Ontario Construction News staff writer
The Ministry of Municipal Affairs and Housing has confirmed to CBC Toronto that housing legislation will be introduced Tuesday, immediately following Monday’s municipal election.
The confirmation follows a Toronto Star report about plans for new “override” municipal zoning laws to allow more “middle missing” housing to be built across Ontario. The changes, the Star reports citing officials, will not permit housing development on the Greenbelt.
Municipal Affairs Minister Steve Clark will table sweeping new legislation including eliminating development charges for homeowners who want to add rental apartments to existing homes.
“We’ll create an opportunity for people to build that second or third unit in their home without … the lengthy (planning approval) process and, in some cases, development charges that go with it,” the minister told the Toronto Star.
The government is amending the Building Code to permit such units in existing houses as long as the same square footage is retained.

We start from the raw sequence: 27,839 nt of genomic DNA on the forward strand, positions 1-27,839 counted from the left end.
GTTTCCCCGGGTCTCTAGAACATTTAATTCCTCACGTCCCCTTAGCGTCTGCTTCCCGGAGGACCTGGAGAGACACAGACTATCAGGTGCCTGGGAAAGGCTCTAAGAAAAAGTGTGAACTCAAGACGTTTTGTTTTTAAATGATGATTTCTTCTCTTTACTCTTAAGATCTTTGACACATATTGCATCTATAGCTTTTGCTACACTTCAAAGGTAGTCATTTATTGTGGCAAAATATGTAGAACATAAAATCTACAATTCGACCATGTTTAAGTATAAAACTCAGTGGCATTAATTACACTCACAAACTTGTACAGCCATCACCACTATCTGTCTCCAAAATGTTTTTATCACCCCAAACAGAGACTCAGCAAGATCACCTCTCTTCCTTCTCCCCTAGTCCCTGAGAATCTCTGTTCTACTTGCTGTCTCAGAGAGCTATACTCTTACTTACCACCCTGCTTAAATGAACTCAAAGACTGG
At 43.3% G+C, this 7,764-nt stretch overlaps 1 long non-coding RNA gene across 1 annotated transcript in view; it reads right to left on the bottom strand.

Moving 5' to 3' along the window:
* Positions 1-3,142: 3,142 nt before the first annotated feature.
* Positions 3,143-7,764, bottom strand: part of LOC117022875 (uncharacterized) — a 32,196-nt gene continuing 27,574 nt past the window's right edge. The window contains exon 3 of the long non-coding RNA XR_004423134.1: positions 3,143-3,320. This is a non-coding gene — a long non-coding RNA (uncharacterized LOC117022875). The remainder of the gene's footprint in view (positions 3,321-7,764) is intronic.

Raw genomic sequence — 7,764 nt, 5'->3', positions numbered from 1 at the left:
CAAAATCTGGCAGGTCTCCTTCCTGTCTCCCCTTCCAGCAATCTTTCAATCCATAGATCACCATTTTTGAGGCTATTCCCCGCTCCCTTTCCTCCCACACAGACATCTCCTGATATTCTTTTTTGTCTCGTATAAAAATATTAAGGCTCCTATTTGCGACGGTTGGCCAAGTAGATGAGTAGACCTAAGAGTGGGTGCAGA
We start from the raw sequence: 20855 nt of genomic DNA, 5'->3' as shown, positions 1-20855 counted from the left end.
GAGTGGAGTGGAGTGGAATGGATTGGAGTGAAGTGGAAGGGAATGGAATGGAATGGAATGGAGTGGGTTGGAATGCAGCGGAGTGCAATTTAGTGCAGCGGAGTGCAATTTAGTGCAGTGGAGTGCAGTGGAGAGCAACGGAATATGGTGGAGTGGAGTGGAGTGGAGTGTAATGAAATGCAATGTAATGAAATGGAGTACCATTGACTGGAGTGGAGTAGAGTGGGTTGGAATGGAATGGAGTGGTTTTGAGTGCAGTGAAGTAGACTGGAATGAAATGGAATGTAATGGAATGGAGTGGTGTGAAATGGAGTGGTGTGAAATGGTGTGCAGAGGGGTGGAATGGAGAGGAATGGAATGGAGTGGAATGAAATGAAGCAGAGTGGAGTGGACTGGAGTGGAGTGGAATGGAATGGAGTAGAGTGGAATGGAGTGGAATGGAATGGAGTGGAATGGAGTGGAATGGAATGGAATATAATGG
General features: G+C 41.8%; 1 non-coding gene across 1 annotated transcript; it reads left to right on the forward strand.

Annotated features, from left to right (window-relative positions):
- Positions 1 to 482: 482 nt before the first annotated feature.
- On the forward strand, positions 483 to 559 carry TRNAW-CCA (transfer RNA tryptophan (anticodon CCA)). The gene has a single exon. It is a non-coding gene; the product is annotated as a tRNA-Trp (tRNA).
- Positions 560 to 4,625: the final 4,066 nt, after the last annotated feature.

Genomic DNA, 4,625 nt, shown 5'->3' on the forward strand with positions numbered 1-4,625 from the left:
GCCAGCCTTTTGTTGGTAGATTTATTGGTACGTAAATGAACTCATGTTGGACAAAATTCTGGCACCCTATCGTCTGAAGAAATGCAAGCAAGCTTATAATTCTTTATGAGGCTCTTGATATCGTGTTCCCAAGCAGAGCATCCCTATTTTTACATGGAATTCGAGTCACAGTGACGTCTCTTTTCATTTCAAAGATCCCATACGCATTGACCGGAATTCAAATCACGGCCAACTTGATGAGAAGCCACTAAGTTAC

Also, the government will scrap development charges on “inclusionary zoning” projects to encourage more affordable housing.
Premier Doug Ford has repeatedly announced his government’s commitment to build 1.5 million new homes across Ontario over the next 10 years, as included in recommendations from the provincial housing task force report.
Recommendations in the report focused on five themes:
- More housing density across the province
- End exclusionary municipal rules that block or delay new housing
- Depoliticize the housing approvals process
- Prevent abuse of the housing appeals system
- Financial support to municipalities that build more housing
“We propose an ambitious but achievable target: 1.5 million new homes built in the next ten years,” Jake Lawrence, chair, Housing Affordability Task Force, wrote in a letter to the minister of municipal affairs and housing. “The way housing is approved and built was designed for a different era when the province was less constrained by space and had fewer people, but it no longer meets the needs of Ontarians.
“The balance has swung too far in favour of lengthy consultations, bureaucratic red tape, and costly appeals. It is too easy to oppose new housing and too costly to build. We are in a housing crisis and that demands immediate and sweeping reforms.”